Awareness of this compact could save time and money if addressed early.
by Kathleen McCabe
November 11, 2019

The Natural Resources and Environmental Protection Act, Act 451 of 1994, deals with the preservation of the Great Lakes resource. The additions made to the act in 2009 introduced the requirement for registration and permitting for large quantity water withdrawals (LQW) within the Great Lakes region. For ease of understanding to prepare owners, designers and contractors for the requirements dictated within Part 327 and Act 451, here are requirements for registration and permitting.

Prior to breaking ground on a new project, one of the steps involved is determining and completing all the necessary permits per federal, state and local regulations. In the Great Lakes region, including Michigan and neighboring states, one regulation that is not well known—but is gaining attention—is water withdrawal.

Water is a valuable resource and with the shortages over the last few years, attention is shifting to the Great Lakes in the St. Lawrence basin region, one of the most colossal freshwater systems in the world.

The five Great Lakes contain about 6 quadrillion gallons of fresh water, amounting to 84 percent of North America’s freshwater, and 21 percent of the world’s freshwater. Growing worldwide demand on freshwater threatens this supply, warranting its protection.

electrical pumping systemImage 1. Electrical pumping system set up for gravel pit/quarry dewatering (Images courtesy of Global Pump)

States bordering the Great Lakes—including Michigan, New York, Minnesota, Wisconsin, Illinois, Indiana, Ohio and Pennsylvania—acknowledged this concern and came together to create the Great Lakes Region Compact. On Dec. 8, 2008, this compact, specifically the Great Lakes-St. Lawrence River Basin Water Resources Agreement, was signed. It is a legally binding agreement between all eight Great Lake states (or “Council”) to protect water quantity by banning large-scale diversions and promoting water conservation. Though not legally binding, but morally compelling, the compact also gained international support from the Great Lake-bordering Canadian provinces of Quebec and Ontario.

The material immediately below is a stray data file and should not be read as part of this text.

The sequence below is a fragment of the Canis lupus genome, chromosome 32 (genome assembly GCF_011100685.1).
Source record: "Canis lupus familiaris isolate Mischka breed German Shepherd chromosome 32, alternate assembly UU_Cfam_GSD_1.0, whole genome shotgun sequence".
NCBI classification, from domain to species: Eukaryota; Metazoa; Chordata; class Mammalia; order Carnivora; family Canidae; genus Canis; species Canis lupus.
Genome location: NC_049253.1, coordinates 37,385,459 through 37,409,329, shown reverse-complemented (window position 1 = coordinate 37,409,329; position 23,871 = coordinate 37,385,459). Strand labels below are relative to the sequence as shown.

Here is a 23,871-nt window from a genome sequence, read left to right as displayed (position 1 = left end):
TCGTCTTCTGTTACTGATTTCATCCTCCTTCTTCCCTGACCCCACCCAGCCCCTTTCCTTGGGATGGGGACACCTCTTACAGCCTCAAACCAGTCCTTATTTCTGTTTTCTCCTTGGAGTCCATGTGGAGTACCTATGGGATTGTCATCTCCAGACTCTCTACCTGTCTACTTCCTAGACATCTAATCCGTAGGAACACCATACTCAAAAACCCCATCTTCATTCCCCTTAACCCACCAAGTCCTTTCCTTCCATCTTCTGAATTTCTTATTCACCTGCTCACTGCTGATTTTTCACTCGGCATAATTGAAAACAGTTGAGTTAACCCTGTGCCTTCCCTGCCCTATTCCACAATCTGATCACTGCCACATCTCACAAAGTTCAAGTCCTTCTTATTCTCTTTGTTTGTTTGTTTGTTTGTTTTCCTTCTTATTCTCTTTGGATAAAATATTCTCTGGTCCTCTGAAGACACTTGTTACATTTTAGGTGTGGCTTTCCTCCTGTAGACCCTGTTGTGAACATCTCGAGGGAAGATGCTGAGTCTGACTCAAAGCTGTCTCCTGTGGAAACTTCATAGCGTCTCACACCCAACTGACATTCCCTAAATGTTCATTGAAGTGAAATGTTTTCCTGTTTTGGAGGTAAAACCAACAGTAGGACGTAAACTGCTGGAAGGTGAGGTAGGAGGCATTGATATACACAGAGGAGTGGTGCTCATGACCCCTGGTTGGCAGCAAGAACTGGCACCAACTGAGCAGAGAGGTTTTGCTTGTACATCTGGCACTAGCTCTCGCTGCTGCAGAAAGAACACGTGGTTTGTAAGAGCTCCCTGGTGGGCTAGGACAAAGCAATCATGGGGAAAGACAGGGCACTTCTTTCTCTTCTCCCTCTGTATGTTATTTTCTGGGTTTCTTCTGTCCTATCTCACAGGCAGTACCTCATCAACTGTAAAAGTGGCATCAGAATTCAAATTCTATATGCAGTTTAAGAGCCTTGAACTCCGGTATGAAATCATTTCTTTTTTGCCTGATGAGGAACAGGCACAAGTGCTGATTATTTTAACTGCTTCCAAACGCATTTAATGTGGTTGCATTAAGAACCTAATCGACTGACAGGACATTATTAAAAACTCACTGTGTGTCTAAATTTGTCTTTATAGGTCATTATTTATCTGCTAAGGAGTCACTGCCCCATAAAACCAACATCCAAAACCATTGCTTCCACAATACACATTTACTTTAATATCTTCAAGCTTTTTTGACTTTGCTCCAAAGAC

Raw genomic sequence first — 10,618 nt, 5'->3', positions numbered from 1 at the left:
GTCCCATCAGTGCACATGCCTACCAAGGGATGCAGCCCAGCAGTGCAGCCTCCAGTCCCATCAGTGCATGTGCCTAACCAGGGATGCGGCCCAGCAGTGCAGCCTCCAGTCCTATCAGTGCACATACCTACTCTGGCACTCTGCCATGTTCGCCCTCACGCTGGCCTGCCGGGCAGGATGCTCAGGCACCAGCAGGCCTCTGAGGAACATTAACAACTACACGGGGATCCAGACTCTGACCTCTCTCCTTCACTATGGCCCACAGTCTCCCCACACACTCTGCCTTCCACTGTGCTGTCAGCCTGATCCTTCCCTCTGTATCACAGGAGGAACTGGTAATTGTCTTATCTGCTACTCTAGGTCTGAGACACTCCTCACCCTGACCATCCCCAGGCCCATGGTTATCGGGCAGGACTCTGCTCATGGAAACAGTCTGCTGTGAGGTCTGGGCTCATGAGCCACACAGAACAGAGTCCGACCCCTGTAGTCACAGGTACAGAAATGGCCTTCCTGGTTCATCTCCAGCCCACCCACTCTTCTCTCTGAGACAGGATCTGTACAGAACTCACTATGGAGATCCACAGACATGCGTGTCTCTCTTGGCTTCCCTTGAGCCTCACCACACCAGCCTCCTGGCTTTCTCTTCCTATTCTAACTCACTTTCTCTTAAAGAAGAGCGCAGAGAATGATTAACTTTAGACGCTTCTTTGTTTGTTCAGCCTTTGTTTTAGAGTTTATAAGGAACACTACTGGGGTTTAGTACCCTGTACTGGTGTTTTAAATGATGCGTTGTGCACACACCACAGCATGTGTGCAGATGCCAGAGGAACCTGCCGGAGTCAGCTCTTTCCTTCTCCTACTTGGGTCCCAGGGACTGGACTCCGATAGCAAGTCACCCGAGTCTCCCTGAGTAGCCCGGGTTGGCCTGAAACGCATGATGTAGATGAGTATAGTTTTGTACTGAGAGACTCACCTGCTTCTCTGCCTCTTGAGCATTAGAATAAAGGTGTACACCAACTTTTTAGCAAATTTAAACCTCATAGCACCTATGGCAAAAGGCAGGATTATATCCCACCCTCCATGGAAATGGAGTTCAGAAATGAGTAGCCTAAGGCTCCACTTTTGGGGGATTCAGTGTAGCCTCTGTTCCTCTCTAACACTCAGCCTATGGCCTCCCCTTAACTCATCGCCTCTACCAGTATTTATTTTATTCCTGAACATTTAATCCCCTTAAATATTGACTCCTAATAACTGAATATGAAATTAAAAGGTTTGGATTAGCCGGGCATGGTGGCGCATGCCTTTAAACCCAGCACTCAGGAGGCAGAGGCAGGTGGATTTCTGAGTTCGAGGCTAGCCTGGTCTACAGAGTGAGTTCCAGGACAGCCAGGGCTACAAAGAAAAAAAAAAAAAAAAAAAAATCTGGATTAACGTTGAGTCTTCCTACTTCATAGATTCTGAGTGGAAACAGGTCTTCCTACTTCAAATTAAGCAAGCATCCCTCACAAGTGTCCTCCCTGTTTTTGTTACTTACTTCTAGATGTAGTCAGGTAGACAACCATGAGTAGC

The compact places a ban on new or increased diversions and instructs each state, at minimum, to adopt and implement measures for new/increased diversions, manage and regulate exceptions, and manage and regulate withdrawal and consumptive uses along with water use reporting. The data can then be assessed by the council to gain an improved understanding of the individual and cumulative impacts of withdrawals from various locations and water sources on the basin ecosystem; to more accurately gauge basin water levels; to improve scientific understanding of the waters of the basin; and mitigate potential overdraws that can negatively impact the basin as a whole.

waterway diversion pumping systemImage 2. 200 cfs Waterway (Creek) Diversion Pumping System to allow for pipeline crossing

Who Does This Impact?

It impacts “…any person who withdraws water in an amount of 100,000 gallons per day or greater average in a 30-day period (including consumptive uses) from all sources, or diverts water of any amount, shall register the withdrawal or diversion by a date set by the council unless the person has previously registered in accordance with an existing state program.”

Water means ground or surface water contained within the basin. The basin (or watershed) is an area that commonly collects and drains off into a common outlet or body of water.

In reference to this compact, the Great Lakes-St. Lawrence River Basin means the watershed of the Great Lakes and the St. Lawrence River.

Withdrawal is defined as a means of taking water from surface water or groundwater. This also includes:

  • Diversions, which is defined as a transfer of water from the basin into another watershed, or from the watershed of one of the Great Lakes into that of another (subbasins) by any means of transfer.
  • Consumptive use, the portion of water withdrawn or withheld from the basin that is lost or otherwise not returned to the basin due to evaporation, incorporation into products, or other processes (i.e. waters used for irrigation, dust control, mining applications).

Though it may seem that the original intent of the compact was to target large quantity withdrawals for consumptive use, or uses that may compromise quality in commercially large quantities (i.e. bottling water facilities, irrigation, municipal water intake, nuclear plants, etc.), any water withdrawal—groundwater and surface alike—is required to abide by this compact. By this blanket of coverage, construction (or temporary) operations involving water such as dewatering, waterway diversions or even pump downs of water bodies, has been implicated.

Primary responsibility falls to the property owner and is the one required to complete these registrations, permits and/or reports, though it is not uncommon in the construction industry to see such responsibilities passed through contracts to consultants or contractors.

General information required on the permits/registrations includes: